Oriya Tower of Babel

I’m currently trying to transcribe an Oriya version of the Tower of Babel story from a PDF and have come across a number of letters that I can’t quite work out.

They appear in verse 3 and I think they’re conjuncts of some kind, but haven’t been able to find them. Can you help?

Here are the tricky letters:

Mysterious Oriya letters

and here’s the full text:

Tower of Babel story in Oriya

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This entry was posted in Language, Writing.

5 Responses to Oriya Tower of Babel

  1. Christopher Miller says:

    The first character seems to be an older typographic variant for retroflex ‹ṭ›/Unicode TTA. You can find it in Carl Faulmann’s Das Buch der Schrift, available as a PDF at Google Books. (Excellent resource for somewhat older variants of many scripts as well as reproduction of ancient scripts which has served me well in my research on the historical development of older Gujarati and Nagari scripts.) The Oriya tables appear on his page 134 (p. 155 of the PDF).

    That this one is clearly a typographic variant leads me to believe the other two might be as well. I would venture a guess that the second is ‹ś› (Unicode SHA) and the third, which otherwise resembles ‹ḍ› (Unicode DDA), is likely – with the nukta underneath – ‹ṛ› (Unicode RRA) (I came across this possibility via the Mac OS X Character Viewer). If the more customary variants don’t appear anywhere in the text, that would seem to support these guesses, though the possibility of course remains that some kind of conjunct is also involved in the last two characters.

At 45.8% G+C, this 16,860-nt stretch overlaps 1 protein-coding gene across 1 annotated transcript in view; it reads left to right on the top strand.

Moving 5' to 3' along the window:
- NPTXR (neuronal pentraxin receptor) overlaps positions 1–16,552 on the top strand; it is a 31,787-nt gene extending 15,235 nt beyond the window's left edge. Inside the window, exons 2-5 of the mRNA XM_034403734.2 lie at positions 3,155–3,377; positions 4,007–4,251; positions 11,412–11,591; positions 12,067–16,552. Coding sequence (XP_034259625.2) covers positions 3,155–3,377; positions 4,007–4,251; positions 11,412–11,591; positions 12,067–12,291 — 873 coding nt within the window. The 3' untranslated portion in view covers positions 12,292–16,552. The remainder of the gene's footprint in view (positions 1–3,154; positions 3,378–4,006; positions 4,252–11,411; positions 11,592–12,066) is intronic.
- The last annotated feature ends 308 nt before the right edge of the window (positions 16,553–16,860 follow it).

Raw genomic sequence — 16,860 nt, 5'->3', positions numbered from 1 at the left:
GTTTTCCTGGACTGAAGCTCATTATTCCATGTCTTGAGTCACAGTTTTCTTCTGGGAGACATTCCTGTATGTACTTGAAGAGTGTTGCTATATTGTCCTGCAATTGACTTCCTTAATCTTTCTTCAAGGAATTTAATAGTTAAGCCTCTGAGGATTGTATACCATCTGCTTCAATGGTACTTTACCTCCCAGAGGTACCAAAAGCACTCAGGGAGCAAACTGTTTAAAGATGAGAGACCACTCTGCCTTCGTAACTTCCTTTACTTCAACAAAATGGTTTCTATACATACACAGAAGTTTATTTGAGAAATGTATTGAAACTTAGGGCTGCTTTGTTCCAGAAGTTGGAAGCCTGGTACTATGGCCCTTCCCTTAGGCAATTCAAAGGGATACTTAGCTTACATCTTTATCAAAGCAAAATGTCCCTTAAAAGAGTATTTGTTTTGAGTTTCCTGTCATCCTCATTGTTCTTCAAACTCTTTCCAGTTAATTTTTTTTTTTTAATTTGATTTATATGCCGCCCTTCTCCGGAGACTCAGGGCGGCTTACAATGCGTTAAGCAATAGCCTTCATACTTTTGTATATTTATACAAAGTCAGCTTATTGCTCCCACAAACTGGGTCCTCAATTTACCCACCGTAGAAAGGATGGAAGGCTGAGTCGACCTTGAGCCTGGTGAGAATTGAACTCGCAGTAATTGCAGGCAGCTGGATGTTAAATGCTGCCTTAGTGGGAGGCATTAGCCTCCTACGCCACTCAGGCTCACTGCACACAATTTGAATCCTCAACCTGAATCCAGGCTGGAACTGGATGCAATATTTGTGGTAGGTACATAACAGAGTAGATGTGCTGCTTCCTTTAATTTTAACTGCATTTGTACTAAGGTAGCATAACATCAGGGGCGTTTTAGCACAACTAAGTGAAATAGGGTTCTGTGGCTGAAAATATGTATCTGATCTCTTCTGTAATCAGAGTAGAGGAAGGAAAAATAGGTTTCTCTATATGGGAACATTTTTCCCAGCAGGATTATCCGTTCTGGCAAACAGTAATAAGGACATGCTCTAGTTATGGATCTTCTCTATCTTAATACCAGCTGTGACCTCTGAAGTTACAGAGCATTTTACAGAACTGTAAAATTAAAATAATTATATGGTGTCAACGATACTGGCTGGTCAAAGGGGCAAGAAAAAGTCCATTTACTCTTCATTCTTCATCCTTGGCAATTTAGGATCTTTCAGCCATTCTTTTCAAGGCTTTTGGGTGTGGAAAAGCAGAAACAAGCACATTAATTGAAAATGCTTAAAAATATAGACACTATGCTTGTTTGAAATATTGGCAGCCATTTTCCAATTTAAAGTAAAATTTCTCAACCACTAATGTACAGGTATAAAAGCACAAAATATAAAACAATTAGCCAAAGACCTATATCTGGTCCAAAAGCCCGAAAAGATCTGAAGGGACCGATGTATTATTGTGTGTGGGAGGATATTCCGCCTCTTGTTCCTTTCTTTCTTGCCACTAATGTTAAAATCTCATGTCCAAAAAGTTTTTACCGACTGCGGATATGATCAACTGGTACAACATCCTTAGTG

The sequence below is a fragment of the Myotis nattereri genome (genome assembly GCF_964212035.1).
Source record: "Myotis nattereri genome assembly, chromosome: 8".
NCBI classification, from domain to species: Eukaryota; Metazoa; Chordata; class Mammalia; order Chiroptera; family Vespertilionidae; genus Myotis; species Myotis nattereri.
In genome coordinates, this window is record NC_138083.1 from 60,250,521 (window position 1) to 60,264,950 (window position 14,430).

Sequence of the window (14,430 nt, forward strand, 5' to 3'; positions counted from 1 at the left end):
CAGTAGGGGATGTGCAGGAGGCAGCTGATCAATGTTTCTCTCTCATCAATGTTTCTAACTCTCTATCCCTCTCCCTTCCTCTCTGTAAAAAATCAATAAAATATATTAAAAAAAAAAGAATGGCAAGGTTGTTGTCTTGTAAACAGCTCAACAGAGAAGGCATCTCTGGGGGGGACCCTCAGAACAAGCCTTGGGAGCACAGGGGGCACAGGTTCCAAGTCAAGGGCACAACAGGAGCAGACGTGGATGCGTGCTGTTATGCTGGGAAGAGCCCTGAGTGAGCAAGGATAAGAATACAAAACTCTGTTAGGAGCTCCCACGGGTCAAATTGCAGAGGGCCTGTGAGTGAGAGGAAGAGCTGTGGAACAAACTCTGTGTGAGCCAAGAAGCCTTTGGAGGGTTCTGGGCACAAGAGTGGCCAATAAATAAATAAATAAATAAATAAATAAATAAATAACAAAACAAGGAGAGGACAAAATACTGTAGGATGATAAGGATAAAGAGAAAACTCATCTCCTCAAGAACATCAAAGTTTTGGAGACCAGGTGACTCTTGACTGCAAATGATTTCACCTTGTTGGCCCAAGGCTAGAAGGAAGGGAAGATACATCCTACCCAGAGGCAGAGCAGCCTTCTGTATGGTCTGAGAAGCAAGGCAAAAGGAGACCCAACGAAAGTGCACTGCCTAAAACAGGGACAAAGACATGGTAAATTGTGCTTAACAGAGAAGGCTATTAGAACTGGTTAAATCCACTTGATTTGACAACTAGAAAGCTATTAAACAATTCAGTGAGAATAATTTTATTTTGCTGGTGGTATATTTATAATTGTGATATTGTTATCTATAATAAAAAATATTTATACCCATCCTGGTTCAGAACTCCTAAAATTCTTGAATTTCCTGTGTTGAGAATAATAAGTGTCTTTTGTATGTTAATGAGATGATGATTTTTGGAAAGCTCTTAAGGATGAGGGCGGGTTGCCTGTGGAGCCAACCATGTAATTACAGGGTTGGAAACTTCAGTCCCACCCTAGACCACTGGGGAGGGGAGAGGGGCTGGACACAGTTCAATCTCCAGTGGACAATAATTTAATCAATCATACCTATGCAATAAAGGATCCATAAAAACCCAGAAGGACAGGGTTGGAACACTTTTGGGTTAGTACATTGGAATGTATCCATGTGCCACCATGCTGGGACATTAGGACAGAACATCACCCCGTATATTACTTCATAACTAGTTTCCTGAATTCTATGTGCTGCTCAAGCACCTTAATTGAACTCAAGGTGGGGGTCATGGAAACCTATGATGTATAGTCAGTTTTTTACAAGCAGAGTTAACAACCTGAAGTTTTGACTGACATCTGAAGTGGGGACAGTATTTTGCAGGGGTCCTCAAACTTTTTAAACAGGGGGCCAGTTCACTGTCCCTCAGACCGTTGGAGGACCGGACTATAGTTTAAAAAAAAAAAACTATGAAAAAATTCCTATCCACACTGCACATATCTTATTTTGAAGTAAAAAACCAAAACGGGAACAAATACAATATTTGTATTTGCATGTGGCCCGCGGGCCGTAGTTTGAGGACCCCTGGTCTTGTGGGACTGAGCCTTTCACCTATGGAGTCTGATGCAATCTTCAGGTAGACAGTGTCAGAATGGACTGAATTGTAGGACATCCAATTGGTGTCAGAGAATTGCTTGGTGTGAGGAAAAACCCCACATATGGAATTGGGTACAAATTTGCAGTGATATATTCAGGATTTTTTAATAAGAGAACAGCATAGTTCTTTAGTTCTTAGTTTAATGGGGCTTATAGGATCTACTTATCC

2. goofy says:

    The second one might be ରି ri
    and the third one might be ଡ଼ି ṛi
    AIUI the vowel is sometimes joined to the consonant instead of written above it.

  3. Christopher Miller says:

    Seems like you’ve hit the nail on the head, “goofy” (your moniker and answer don’t match very well!).

    The ‹ri› and ‹ṛi› ligatures shown in the Wikipedia article C+V table are almost identical to the forms here. it seems this double-arch ligature is a regular thing where the base letter’s headstroke arch isn’t connected to a vertical on its right side.

    So I guess we have it: ‹ṭ(a)›, ‹ri› and ‹ṛi›.

  4. Christopher Miller says:

    *siiighhh…*

    I *really* wouldn’t mind some kind of security code like they have on Blogger before posting. You know, the distorted, partly obscured combinations of letters and numbers. Maybe a “decipher this obscure script!” test! Would be fun, but yeah, I know, there are a lot of legitimate posters who would be thrown for a loop…

    Ah well, I guess we just have to bear with these spam posts absent moderation…

    ps- There is a poster on the weekly LINGUIST Notice Board asking for help in deciphering a copper plate inscription that he refers to as a “scroll”. I’m sending him an email to suggest he try Omniglot.

  5. While I couldn’t find a similar looking ligature for the retroflex ‹ṭ› in any existing Oriya font, and haven’t come across this glyph variant myself, Christopher’s and goofy’s guesses seem to be correct when considered in context; if the words containing this character are read as —

    ଇଟା ‘brick’
    ଇଟାକୁ
    ‘brick’.ACC
    ମାଟିଆ ତେଲକୁ ‘crude oil’.ACC

    considering the retroflex as our first ‘suspect’, then it seems to fall into place.

    The other two suspects — ରି and ଡ଼ି — can be viewed as shown in the image above, by using the e-Oriya OT font (available as part of the Indolipi package (http://goo.gl/XYyT)

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